The 13 homes in Shadow Lawn are predominantly two-story, grand homes set on large lots. Ten were built before 1935. Four of these are built in the style of a French country manor house. Two others are similar, but with an English (Tudor Revival) influence. Four houses are built in the Georgian (Colonial Revival) style.
The more recent houses include a two-story 1950s suburban home, a modernist house built in 1961, and a “post-modern” home built in 1980–82.
The French Eclectic houses in Shadow Lawn are made of brick, with massive chimneys. In that way, these French houses are similar to the English Tudor Revival style. However, unlike Tudor houses, French Eclectic houses do not have prominent front gables that showcase the front door. Instead, the doors are set into modest openings in the front façade.
The style known as Tudor Revival includes details from several different types of English architecture. Some typical features —prominent front gables, steeply pitched roofs, and massive chimneys — are medieval. The decorative details often found on Tudor houses are based on more recent buildings from the Renaissance period. These include decorative brickwork with stone accents.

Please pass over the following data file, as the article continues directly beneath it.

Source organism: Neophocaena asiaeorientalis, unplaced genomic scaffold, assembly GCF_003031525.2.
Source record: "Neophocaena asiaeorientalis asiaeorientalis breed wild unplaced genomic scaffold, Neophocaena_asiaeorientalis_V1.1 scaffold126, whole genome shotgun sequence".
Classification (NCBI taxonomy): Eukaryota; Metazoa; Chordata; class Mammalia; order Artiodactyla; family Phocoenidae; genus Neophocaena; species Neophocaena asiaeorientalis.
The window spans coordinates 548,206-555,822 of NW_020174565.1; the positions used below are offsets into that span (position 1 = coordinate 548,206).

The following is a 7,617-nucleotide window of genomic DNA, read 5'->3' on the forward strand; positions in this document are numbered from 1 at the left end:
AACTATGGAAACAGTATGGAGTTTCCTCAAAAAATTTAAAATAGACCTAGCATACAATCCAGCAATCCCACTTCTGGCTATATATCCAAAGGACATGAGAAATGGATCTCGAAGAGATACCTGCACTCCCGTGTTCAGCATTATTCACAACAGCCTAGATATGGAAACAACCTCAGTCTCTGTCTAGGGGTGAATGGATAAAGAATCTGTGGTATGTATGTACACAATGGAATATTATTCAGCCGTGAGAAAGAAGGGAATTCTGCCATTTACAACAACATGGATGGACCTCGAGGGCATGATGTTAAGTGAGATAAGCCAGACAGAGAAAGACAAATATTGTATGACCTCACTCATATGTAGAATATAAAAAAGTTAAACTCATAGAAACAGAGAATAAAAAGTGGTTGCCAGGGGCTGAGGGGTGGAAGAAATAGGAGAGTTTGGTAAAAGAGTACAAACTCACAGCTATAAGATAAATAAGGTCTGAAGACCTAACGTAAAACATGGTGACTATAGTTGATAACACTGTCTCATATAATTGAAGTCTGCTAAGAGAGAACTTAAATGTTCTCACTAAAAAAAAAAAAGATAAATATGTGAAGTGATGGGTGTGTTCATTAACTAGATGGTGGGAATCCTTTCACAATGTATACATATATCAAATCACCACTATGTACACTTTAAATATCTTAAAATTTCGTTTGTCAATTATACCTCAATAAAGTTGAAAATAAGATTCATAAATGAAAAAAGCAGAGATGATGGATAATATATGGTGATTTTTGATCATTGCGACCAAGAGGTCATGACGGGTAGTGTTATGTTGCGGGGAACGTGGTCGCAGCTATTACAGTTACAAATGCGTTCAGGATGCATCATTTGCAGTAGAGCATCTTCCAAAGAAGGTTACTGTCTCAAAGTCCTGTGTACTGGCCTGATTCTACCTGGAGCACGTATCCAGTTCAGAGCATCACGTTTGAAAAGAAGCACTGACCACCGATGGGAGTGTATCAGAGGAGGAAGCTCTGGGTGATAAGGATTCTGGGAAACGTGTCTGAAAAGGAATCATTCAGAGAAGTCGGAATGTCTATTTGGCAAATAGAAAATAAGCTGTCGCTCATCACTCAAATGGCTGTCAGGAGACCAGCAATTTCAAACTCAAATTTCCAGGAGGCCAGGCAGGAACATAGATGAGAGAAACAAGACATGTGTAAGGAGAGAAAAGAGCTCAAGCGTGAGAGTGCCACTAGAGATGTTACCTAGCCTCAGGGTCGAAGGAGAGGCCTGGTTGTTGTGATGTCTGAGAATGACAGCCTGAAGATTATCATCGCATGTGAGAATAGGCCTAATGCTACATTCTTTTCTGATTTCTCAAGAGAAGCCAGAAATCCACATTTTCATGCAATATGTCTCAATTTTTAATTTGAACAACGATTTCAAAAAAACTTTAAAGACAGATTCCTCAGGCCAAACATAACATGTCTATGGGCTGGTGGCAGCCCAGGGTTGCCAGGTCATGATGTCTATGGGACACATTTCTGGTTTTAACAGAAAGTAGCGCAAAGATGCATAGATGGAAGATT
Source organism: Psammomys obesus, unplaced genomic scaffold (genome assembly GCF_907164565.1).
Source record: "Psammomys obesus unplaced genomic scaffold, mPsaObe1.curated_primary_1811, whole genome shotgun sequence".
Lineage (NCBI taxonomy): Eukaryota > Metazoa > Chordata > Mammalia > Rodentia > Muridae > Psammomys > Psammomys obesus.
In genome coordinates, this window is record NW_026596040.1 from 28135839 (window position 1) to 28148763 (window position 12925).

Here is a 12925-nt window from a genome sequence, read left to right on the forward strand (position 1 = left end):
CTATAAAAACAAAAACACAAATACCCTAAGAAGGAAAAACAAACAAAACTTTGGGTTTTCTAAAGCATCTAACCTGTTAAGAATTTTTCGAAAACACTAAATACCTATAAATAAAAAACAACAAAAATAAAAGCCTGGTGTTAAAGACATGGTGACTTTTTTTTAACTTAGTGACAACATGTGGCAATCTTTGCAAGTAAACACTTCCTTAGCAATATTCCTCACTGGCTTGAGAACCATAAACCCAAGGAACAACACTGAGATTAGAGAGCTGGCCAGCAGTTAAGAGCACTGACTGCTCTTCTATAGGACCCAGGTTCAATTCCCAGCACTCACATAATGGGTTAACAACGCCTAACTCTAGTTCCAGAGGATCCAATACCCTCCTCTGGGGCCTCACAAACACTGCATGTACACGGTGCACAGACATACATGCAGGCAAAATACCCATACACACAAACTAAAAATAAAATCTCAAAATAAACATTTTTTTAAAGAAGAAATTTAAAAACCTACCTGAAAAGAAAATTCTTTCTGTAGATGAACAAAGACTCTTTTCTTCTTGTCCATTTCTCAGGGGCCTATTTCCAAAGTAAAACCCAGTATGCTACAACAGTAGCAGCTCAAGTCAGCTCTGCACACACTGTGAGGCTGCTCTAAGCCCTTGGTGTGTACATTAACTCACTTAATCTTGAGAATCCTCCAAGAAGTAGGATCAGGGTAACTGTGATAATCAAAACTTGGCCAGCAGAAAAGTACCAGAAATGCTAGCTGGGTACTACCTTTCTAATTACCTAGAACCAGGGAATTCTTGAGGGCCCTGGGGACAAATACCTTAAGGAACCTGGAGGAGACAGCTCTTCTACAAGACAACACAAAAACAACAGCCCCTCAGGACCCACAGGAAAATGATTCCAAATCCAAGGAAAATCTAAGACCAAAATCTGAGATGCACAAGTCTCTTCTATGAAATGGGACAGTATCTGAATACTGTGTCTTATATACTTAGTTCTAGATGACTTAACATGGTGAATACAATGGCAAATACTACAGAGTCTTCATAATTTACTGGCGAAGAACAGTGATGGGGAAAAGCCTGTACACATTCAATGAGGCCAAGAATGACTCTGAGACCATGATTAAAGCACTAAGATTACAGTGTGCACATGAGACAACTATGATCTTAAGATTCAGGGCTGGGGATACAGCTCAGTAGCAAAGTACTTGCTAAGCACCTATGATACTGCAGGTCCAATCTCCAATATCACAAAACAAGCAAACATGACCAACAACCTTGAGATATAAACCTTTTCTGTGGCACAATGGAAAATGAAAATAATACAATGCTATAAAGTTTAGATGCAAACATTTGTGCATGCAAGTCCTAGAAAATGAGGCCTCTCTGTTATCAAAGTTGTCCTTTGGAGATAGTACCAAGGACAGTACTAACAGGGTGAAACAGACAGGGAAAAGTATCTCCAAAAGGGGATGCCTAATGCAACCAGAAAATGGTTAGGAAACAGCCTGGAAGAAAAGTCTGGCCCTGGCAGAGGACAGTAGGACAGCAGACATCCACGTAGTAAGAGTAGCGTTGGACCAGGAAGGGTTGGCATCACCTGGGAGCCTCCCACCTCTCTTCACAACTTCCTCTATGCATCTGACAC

The Colonial Revival style became popular in the early 1900s. Around that time, historical accuracy was fashionable in architecture. Several books and magazines were published with drawings and photographs of early Georgian buildings. As a result, the Colonial Revival buildings constructed during those years tended to be faithful reproductions of colonial architecture. The Colonial Revival houses are rectangular in shape, with symmetrical facades. The front doors are emphasized with small porches or scrolled pediments.
Ludwig van der Rohe Mies was an influential, pioneering Modern architect. He designed two buildings – the Brown Pavilion and Cullinan Hall – for the Museum of Fine Arts in Houston. Architecture professor Anderson Todd built his own Shadow Lawn house according to Mies’ ideas. The one-story house is made of steel, brick, and glass. Two walls, which are almost entirely made of glass, look into walled garden courts. The house is almost hidden from the street by landscaping. It is one of the most pure expressions of Miesian architecture in Houston.